Have you ever released any albums or are working on any now? Any special projects?
Last summer we released our 419 EP which was produced by Jesse Cannon (known for his work with Animal Collective, Transit, Man Overboard and more). It contained 5 songs and was released to overwhelming support by our fans. We plan on heading back to the studio at the end of this year to record a single for our next EP, which we hope to release sometime next year.
Do you collaborate with other artists? Inside and outside your genre?
Yes we often bring our musician friends on stage with us to perform together. It adds a lot to our live shows, and makes it a lot more fun for us and the fans.
What venues and events have you performed at in the past five years? Which has been your favorite?
We have performed at festivals like the Highlands Festival, Musikfest, and numerous college festivals. We have opened for bands such as Sugar Ray, Yarn, and Harkland. And honestly, we have played all kinds of venues and events from bars to basements to weddings. Our favorite shows have been right here in Bethlehem though. We have developed such a strong connection with our fans here and they really become a part of the show with us. One of our favorite concerts was at Steel Stacks at the end of this summer. The crowd was incredible. However, we love to travel and meet new people in any state. It’s all part of the adventure.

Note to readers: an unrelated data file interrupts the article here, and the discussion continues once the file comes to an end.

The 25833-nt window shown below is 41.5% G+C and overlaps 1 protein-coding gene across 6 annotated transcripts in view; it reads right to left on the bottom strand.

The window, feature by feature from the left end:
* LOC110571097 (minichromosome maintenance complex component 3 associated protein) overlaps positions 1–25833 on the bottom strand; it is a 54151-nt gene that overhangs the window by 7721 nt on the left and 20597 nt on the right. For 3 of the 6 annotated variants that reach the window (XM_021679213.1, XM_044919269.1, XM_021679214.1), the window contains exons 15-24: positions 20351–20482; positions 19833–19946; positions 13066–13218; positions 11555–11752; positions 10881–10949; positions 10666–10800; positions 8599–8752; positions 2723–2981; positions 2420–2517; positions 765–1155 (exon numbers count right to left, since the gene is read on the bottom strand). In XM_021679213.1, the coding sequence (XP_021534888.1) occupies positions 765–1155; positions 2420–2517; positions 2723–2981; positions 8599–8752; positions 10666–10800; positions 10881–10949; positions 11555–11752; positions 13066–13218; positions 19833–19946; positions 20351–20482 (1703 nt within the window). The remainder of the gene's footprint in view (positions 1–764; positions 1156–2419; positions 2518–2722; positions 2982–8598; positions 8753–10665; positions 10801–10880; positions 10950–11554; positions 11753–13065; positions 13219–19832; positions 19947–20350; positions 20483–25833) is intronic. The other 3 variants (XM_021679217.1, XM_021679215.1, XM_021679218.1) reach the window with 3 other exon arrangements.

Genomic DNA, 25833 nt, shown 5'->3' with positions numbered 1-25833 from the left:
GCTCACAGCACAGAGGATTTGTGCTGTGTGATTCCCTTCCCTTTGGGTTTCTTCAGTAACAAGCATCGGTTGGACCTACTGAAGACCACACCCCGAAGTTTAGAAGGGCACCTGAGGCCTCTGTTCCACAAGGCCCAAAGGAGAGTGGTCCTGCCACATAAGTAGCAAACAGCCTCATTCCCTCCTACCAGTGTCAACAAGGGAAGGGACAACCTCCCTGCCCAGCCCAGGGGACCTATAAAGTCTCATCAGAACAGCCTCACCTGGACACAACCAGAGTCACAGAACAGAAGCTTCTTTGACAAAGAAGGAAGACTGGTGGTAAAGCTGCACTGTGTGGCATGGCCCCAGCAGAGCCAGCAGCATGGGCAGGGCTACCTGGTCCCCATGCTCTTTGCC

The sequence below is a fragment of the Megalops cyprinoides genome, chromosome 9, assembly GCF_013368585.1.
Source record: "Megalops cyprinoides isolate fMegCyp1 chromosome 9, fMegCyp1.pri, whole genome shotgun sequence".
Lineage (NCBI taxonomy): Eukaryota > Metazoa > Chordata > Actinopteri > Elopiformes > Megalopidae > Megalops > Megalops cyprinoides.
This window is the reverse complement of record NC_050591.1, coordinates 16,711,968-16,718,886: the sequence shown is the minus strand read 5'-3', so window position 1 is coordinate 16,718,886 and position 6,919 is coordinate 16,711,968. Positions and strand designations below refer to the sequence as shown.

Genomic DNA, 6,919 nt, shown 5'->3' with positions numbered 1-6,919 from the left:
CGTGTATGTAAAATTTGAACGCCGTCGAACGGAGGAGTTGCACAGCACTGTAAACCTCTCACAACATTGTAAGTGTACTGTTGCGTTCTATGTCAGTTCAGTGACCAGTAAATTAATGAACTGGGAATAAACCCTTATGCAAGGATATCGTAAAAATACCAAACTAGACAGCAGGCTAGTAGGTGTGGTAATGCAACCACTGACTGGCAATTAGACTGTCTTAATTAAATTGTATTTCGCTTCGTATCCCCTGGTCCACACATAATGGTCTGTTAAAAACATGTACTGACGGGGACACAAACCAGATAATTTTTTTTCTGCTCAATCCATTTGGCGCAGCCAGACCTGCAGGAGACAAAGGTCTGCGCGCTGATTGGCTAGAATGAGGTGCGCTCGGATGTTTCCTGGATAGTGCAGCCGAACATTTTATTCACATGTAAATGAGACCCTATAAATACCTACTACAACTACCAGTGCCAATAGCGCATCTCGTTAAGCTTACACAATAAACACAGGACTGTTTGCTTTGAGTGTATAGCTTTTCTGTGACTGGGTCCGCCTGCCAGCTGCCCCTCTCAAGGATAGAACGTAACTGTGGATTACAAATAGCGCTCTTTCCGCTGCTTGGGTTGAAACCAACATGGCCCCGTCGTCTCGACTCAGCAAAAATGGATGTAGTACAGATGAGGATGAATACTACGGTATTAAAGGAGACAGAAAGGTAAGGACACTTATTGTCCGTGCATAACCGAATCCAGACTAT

How do you acquire shows and promote yourself? Do you have any recommendations for other artists?
I would say don’t stop trying. Once you e-mail a venue, e-mail another one. Then call them. And then e-mail them again. Venues are really busy, sometimes all they want to see is that you can work hard to get a finished product.
Do you have any mottos?
We have a symbol. ((+). The parentheses represent Steel City Sunrise, and the plus represents a crossroads. We all have a moment where we’re not sure what we want to pursue full time, and we should always choose to do what makes us the happiest. For some it’s working hard for their dream job, and for us it’s making music.
What artists inspire you?
We could name a thousand artists that have inspired our music, but I think that would limit us to their success. We consider ourselves as unique as those artists did, and that’s why music rocks.
What do you do when you’re not listening to or making music?
John paints rocks, Evan dances lyrical, James is a black belt in Karate, Alex is a part time Rabbi, and Mikale pursues a career in Korean architecture.
What’s your favorite song(s) right now?
Call Me Maybe by Taylor Swift.
Thank you Steel City Sunrise for taking time to do this interview for all of us!
Check out more of Steel City Sunrise and their music through the links below!